A file photo shows the icons of Facebook and WhatsApp are pictured on an iPhone, in Gelsenkirchen, Germany. Last spring, as false claims about vaccine safety threatened to undermine the world s response to COVID-19, researchers at Facebook wrote that they could reduce vaccine misinformation by tweaking how vaccine posts show up on users newsfeeds, or by turning off comments entirely. Yet despite internal documents showing these changes worked, Facebook was slow to take action. AP
Representatives from Facebook, Google, Twitter and TikTok will be questioned by members of a parliamentary committee scrutinizing the British government's draft online safety legislation.
Governments on both sides of the Atlantic want tougher rules aimed at protecting social media users, especially younger ones, but the United Kingdom's efforts are much further along. U.K. lawmakers are questioning researchers, journalists, tech executives and other experts for a report to the government on how to improve the final version of the online safety bill.
The hearing comes the same week YouTube, TikTok and Snapchat were questioned by a U.S. Senate panel. They provided little firm commitment for U.S. legislation bolstering protection of children from online harm, which lawmakers say ranges from eating disorders, sexually explicit content and material promoting addictive drugs.
Facebook whistleblower Frances Haugen appeared before the U.K. committee this week, telling members that the company's systems make online hate worse and that it has little incentive to fix the problem. She said time is running out to regulate social media companies that use artificial intelligence systems to determine what content people see.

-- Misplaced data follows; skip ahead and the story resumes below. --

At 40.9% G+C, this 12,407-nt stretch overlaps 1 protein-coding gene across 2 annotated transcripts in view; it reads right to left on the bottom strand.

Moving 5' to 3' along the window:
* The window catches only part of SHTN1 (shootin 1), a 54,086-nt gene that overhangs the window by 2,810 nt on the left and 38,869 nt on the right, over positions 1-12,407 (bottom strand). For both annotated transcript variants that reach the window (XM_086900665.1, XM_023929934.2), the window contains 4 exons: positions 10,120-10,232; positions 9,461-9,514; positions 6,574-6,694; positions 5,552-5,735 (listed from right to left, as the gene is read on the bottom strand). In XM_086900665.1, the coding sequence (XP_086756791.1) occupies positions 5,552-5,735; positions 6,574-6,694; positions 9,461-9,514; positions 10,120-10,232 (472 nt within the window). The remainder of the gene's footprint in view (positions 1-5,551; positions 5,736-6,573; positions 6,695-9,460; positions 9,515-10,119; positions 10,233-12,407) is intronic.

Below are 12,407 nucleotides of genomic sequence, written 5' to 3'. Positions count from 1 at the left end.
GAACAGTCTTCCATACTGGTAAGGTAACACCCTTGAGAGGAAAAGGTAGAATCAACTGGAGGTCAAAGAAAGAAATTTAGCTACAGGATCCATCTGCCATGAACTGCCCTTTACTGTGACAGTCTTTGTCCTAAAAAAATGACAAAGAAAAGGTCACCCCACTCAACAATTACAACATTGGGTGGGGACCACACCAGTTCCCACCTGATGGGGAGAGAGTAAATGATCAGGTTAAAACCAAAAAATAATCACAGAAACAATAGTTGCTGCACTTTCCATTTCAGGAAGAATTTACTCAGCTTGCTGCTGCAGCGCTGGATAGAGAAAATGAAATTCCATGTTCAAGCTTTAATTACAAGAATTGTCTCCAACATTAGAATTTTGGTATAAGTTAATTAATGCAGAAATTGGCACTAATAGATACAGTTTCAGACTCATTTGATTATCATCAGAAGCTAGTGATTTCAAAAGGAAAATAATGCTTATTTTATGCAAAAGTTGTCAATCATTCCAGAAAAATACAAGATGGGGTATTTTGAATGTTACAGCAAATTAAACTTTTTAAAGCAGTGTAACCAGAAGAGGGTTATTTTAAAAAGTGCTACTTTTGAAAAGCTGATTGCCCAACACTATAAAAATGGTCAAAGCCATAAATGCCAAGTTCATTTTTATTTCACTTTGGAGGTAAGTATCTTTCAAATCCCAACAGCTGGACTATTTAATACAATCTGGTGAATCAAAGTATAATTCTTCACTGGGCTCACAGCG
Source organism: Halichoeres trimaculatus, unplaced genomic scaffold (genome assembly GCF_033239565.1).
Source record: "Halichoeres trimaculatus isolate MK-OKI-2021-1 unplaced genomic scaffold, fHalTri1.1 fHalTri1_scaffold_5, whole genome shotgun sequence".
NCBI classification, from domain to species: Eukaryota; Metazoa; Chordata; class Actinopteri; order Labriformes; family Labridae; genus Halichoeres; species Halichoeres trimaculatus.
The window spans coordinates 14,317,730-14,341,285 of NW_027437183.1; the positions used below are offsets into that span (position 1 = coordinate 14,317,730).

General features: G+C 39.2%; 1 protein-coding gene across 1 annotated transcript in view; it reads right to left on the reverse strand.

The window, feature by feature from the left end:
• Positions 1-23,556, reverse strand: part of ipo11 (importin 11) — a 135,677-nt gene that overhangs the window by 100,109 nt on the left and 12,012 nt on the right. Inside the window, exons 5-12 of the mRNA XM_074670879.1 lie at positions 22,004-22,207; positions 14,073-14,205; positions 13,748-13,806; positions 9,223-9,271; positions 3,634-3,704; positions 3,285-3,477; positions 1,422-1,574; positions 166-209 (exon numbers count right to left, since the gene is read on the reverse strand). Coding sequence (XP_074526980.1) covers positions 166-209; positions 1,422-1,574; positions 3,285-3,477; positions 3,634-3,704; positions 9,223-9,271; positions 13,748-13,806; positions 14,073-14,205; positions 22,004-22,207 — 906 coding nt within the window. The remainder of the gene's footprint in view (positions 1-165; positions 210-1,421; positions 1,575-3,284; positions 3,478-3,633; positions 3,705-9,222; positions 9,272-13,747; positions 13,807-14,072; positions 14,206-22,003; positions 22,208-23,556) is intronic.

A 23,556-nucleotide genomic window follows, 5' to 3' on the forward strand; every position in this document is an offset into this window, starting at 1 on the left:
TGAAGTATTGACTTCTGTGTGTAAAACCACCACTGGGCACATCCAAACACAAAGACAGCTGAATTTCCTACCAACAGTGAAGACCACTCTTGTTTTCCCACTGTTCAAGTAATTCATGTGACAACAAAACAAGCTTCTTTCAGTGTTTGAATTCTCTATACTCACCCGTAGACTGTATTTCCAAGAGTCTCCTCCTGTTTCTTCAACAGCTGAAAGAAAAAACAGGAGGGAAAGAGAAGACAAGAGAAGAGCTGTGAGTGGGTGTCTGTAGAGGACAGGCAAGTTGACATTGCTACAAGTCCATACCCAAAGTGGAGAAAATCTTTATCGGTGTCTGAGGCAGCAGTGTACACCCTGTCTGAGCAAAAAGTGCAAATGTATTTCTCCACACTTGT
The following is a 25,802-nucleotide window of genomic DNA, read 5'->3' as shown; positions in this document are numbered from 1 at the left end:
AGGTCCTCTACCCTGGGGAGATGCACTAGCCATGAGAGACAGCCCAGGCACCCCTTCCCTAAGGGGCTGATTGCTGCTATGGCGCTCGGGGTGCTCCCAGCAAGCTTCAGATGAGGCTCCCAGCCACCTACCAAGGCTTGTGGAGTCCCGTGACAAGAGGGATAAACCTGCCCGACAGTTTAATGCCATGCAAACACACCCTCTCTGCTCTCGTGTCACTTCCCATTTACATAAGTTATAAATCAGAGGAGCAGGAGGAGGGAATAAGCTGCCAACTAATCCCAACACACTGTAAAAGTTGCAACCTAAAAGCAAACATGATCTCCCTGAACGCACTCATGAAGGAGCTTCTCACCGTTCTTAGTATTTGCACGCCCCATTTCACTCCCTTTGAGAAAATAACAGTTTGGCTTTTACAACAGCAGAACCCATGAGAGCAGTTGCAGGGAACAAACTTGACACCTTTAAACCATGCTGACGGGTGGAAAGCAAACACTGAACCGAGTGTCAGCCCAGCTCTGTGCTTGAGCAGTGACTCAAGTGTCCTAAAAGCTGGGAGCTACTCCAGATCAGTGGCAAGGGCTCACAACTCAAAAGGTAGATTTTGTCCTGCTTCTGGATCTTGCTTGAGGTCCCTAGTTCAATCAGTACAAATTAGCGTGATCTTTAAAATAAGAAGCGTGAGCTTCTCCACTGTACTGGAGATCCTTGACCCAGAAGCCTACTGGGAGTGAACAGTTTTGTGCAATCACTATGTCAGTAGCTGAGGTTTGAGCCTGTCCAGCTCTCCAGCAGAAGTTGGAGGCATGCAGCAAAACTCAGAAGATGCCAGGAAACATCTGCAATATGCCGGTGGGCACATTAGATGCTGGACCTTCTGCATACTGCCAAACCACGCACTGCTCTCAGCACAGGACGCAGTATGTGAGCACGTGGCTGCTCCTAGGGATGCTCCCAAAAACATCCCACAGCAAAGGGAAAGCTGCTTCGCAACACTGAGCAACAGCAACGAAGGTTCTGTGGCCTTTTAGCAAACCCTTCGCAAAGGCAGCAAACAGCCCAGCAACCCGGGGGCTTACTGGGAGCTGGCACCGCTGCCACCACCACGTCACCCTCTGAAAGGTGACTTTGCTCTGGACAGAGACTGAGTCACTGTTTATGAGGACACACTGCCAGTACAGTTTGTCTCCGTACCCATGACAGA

Haugen was a Facebook data scientist who copied internal research documents and turned them over to the U.S. Securities and Exchange Commission. They also were provided to a group of media outlets, including The Associated Press, which reported numerous stories about how Facebook prioritized profits over safety and hid its own research from investors and the public.
The U.K.'s online safety bill calls for a regulator to ensure tech companies comply with rules requiring them to remove dangerous or harmful content or face penalties worth up to 10% of annual global revenue. The European Union is working on similar digital rules.
British lawmakers are still grappling with thorny issues such as ensuring privacy and free speech and defining legal but harmful content, including online bullying and advocacy of self-harm.
They're also trying to get a handle on misinformation that flourishes on social media.
Maria Ressa, a Filipino journalist who shared this year's Nobel Peace Prize for her fight for freedom of expression under grave risks, acknowledged the challenge, telling the committee on Wednesday that a law to curb disinformation is needed.
``Regulation is our last hope,`` Ressa said. ``The problem is that you will be a model for everyone else around the the world, so you must be a gold standard, that's tough.`` At the same time, ``doing nothing pushes the world closer to fascism,`` she added.